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Faculty should be administrators. Well, not all faculty, of course. But, yes, some of you should consider being administrators. I say this for several reasons, but overall those reasons boil down to one thing: your voice.

Every morning when I scan the e-mail summary from Inside Higher Ed and The Chronicle of Higher Education, there are at least two or more stories, editorials or blog posts that demonstrate the profound disconnect between faculty and administration. In some institutions this disconnect has become a gaping chasm. And while I don't really expect things between the two groups to become cozy anytime soon, I do think if more faculty considered moving into the administrative ranks, the relationship could be better.

At the lower levels of academic administration, this is why we (mostly) choose chairs from among the pool of the existing departmental faculty. We want someone who knows the faculty, the students, the standards of the particular academic discipline or profession. We value proximity, experience and insider knowledge.

Yet my completely unscientific impression of the ranks of upper administration these days is that many who hold these positions did not begin as faculty at the institutions they now serve. Or if they did, they moved very quickly to administration and have long lost contact with their discipline and faculty identity. Increasingly, there seems to be a class of professional administrators who hopscotch from one institution to the next. This creates a situation where proximity and insider knowledge are in short supply. Small wonder, then, that vast, unbridgeable divides have opened up between faculty and administration. (I also think that administrators should be required to teach, but that's an argument for a different day.)

I'm no Pollyanna. There will always be tension between faculty and administration -- and I think that tension can be healthy and productive. And faculty governance still matters -- immensely and especially in those areas that faculty rightfully claim as their own, like curriculum.

But I also think that much of institutional culture gets made at the ranks of the upper administration. These folks are the authors of the strategic plans and mission statements and other documents that set the agenda and the tone. What if your voice was included among those writing these documents and making these decisions?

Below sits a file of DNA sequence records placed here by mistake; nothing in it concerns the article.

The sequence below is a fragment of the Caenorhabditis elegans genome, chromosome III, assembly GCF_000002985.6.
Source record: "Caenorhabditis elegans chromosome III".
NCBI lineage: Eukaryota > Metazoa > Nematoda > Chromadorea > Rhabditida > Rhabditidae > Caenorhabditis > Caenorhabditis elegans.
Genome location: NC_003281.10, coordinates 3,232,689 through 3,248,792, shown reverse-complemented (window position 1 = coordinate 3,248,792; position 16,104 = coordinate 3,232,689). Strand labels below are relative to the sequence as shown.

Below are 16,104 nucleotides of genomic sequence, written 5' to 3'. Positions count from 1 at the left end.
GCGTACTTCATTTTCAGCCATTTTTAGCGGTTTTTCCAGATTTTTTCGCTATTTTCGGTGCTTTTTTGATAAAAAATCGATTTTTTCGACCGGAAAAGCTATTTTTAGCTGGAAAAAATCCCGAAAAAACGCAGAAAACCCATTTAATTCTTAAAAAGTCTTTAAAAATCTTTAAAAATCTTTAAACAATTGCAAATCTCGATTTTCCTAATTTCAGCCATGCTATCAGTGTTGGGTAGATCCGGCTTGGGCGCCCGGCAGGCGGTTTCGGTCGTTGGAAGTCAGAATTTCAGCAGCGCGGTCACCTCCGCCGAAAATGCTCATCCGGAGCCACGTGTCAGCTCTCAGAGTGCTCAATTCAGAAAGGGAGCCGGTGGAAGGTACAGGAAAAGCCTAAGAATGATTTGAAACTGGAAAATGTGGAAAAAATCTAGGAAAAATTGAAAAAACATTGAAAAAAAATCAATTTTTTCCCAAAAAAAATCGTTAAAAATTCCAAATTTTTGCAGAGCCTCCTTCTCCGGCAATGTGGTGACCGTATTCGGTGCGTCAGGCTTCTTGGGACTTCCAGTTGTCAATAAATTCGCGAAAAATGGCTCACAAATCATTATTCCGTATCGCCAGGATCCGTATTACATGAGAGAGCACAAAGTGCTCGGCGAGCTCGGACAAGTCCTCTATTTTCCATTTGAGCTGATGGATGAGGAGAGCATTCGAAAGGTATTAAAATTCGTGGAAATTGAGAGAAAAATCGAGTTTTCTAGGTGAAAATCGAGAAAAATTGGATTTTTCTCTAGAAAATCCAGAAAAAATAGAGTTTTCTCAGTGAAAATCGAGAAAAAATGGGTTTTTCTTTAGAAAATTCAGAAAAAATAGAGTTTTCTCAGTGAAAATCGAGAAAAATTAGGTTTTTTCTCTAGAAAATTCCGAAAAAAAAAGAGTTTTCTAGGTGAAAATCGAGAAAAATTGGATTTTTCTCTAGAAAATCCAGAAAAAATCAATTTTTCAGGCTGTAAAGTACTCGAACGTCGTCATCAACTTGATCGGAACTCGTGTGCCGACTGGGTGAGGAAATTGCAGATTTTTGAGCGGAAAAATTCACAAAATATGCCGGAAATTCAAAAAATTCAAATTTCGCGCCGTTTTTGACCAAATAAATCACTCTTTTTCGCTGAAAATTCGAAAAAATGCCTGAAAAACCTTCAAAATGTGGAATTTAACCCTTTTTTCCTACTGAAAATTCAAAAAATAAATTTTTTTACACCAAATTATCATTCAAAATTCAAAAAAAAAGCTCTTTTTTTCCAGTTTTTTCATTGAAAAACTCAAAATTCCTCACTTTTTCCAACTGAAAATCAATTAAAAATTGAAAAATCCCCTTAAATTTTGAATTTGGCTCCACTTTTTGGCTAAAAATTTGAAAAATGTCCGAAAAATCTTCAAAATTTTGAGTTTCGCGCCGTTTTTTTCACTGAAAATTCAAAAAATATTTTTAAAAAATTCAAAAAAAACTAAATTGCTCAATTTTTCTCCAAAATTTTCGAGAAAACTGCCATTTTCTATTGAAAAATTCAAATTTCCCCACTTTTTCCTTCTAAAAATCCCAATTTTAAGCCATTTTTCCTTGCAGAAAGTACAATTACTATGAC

Academic administration is not for everyone. But I think it is a better fit for more faculty than actually consider it. We may not think we'd be good at it, but I think that is often based on a limited impression of what's required. Good with statistics and crunching numbers? You might be a great fit for vice provost of academic planning. Really interested in pedagogy and the classroom? You might be the one to run the university's Center for Teaching Excellence. You get the idea. 

But this will require some planning on your part. To borrow a term from curriculum planning, making this transition should involve some scaffolding. Some in the upper administration might resist you bursting onto the scene at the level of vice provost, for example. So you may need to start small and build from there. Another advantage of scaffolding is that it will allow you to dip a toe in the administrative waters and see if it works for you.

Another possible barrier is that we appropriately worry that it will pull us away from our research and teaching. But I don't think these are mutually exclusive categories (I've written about this here and here). Finally, we may see it as a betrayal of our faculty street cred. As I moved into administration, some colleagues critiqued me for "crossing over to the dark side." So be it. But I think we can leverage that faculty credibility to better serve the interests that drew us into higher education in the first place: teaching and research. Crossing over doesn't have to mean selling your soul to the dark side, but it does include the opportunity to sit at a table where a lot of influential decisions get made.